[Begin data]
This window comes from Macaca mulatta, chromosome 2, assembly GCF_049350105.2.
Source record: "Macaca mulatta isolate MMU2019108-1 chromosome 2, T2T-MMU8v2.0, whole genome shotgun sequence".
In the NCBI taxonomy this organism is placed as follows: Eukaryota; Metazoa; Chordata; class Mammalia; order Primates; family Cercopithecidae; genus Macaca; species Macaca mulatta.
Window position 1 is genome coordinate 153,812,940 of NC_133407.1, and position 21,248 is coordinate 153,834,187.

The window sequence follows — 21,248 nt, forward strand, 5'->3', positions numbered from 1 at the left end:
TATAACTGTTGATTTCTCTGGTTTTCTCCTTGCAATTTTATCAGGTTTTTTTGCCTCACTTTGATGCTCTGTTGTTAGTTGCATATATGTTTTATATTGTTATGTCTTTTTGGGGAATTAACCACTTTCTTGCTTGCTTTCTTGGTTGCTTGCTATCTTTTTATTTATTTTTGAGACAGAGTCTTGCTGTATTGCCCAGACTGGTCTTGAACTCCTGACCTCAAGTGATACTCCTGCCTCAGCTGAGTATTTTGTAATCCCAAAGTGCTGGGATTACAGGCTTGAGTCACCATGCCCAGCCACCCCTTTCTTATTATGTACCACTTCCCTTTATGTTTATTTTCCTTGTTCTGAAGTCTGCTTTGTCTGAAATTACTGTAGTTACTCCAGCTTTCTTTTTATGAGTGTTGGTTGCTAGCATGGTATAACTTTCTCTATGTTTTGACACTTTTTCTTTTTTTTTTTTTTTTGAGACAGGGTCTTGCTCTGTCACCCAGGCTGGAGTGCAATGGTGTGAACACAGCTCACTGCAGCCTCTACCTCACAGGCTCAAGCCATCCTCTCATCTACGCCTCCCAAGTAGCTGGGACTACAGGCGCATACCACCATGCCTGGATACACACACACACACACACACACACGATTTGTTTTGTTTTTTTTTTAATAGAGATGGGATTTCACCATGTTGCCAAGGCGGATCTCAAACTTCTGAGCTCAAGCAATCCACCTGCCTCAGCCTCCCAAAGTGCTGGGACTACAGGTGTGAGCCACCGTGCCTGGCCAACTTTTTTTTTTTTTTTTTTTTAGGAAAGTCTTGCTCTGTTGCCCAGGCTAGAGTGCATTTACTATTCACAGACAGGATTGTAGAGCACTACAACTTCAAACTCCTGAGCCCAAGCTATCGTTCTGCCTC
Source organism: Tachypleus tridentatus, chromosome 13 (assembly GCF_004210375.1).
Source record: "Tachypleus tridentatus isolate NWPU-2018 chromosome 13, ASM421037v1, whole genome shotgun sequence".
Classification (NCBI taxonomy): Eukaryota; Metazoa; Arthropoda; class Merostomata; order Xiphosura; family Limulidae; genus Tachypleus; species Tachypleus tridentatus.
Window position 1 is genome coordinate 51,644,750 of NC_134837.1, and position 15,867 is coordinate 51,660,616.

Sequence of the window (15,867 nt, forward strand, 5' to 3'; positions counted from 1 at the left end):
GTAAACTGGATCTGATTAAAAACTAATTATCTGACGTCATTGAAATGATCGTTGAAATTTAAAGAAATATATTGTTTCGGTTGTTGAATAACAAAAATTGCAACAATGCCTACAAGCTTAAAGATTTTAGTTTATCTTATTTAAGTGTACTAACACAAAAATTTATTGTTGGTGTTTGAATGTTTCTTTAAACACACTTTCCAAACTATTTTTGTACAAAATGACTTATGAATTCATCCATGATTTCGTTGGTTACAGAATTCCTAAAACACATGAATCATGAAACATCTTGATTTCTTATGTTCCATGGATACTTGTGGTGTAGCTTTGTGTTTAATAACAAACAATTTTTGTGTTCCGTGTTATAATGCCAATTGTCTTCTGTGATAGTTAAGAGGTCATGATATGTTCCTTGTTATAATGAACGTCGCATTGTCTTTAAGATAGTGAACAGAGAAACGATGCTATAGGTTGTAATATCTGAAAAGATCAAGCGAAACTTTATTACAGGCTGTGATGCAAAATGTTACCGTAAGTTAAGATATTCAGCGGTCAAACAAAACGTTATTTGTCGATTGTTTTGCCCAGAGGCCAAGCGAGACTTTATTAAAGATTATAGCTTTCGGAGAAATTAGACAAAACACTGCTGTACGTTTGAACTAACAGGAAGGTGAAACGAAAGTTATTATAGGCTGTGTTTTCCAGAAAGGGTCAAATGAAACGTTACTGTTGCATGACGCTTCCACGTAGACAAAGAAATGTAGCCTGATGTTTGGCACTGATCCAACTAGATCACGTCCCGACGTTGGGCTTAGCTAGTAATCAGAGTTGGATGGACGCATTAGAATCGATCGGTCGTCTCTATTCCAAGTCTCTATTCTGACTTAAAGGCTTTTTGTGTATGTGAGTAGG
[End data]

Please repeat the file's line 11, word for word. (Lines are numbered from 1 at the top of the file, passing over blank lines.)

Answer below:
Sequence of the window (15,867 nt, forward strand, 5' to 3'; positions counted from 1 at the left end):